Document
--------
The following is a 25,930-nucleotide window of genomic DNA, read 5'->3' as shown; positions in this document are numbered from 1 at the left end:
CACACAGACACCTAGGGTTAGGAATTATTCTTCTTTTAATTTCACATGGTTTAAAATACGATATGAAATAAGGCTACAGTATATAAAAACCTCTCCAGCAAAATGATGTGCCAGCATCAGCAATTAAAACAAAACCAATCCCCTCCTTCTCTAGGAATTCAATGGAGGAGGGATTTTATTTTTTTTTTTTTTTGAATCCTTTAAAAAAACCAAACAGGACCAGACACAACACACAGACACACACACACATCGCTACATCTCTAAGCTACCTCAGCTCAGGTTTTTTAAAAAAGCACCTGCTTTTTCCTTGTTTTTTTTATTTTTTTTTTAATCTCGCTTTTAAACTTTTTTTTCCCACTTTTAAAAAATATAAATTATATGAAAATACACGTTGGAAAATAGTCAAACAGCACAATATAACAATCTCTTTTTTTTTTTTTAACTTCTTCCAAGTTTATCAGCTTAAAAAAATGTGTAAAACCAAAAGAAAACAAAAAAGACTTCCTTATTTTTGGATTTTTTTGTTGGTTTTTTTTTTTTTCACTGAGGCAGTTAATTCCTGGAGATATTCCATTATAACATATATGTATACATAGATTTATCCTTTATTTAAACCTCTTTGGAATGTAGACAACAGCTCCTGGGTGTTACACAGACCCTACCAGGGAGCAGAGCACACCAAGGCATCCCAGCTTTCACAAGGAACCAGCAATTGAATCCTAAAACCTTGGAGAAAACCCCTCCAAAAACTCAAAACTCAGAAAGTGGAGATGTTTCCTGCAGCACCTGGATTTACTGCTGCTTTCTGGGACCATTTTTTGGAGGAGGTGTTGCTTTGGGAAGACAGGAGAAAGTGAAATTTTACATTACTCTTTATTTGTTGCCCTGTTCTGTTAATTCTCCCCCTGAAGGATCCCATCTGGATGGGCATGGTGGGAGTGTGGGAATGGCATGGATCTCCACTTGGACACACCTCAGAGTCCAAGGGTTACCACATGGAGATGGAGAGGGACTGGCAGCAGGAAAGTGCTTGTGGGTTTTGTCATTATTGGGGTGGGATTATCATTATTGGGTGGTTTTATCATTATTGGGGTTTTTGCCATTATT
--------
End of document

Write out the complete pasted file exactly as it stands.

The following is a 25,930-nucleotide window of genomic DNA, read 5'->3' as shown; positions in this document are numbered from 1 at the left end:
CACACAGACACCTAGGGTTAGGAATTATTCTTCTTTTAATTTCACATGGTTTAAAATACGATATGAAATAAGGCTACAGTATATAAAAACCTCTCCAGCAAAATGATGTGCCAGCATCAGCAATTAAAACAAAACCAATCCCCTCCTTCTCTAGGAATTCAATGGAGGAGGGATTTTATTTTTTTTTTTTTTTGAATCCTTTAAAAAAACCAAACAGGACCAGACACAACACACAGACACACACACACATCGCTACATCTCTAAGCTACCTCAGCTCAGGTTTTTTAAAAAAGCACCTGCTTTTTCCTTGTTTTTTTTATTTTTTTTTTAATCTCGCTTTTAAACTTTTTTTTCCCACTTTTAAAAAATATAAATTATATGAAAATACACGTTGGAAAATAGTCAAACAGCACAATATAACAATCTCTTTTTTTTTTTTTAACTTCTTCCAAGTTTATCAGCTTAAAAAAATGTGTAAAACCAAAAGAAAACAAAAAAGACTTCCTTATTTTTGGATTTTTTTGTTGGTTTTTTTTTTTTTCACTGAGGCAGTTAATTCCTGGAGATATTCCATTATAACATATATGTATACATAGATTTATCCTTTATTTAAACCTCTTTGGAATGTAGACAACAGCTCCTGGGTGTTACACAGACCCTACCAGGGAGCAGAGCACACCAAGGCATCCCAGCTTTCACAAGGAACCAGCAATTGAATCCTAAAACCTTGGAGAAAACCCCTCCAAAAACTCAAAACTCAGAAAGTGGAGATGTTTCCTGCAGCACCTGGATTTACTGCTGCTTTCTGGGACCATTTTTTGGAGGAGGTGTTGCTTTGGGAAGACAGGAGAAAGTGAAATTTTACATTACTCTTTATTTGTTGCCCTGTTCTGTTAATTCTCCCCCTGAAGGATCCCATCTGGATGGGCATGGTGGGAGTGTGGGAATGGCATGGATCTCCACTTGGACACACCTCAGAGTCCAAGGGTTACCACATGGAGATGGAGAGGGACTGGCAGCAGGAAAGTGCTTGTGGGTTTTGTCATTATTGGGGTGGGATTATCATTATTGGGTGGTTTTATCATTATTGGGGTTTTTGCCATTATT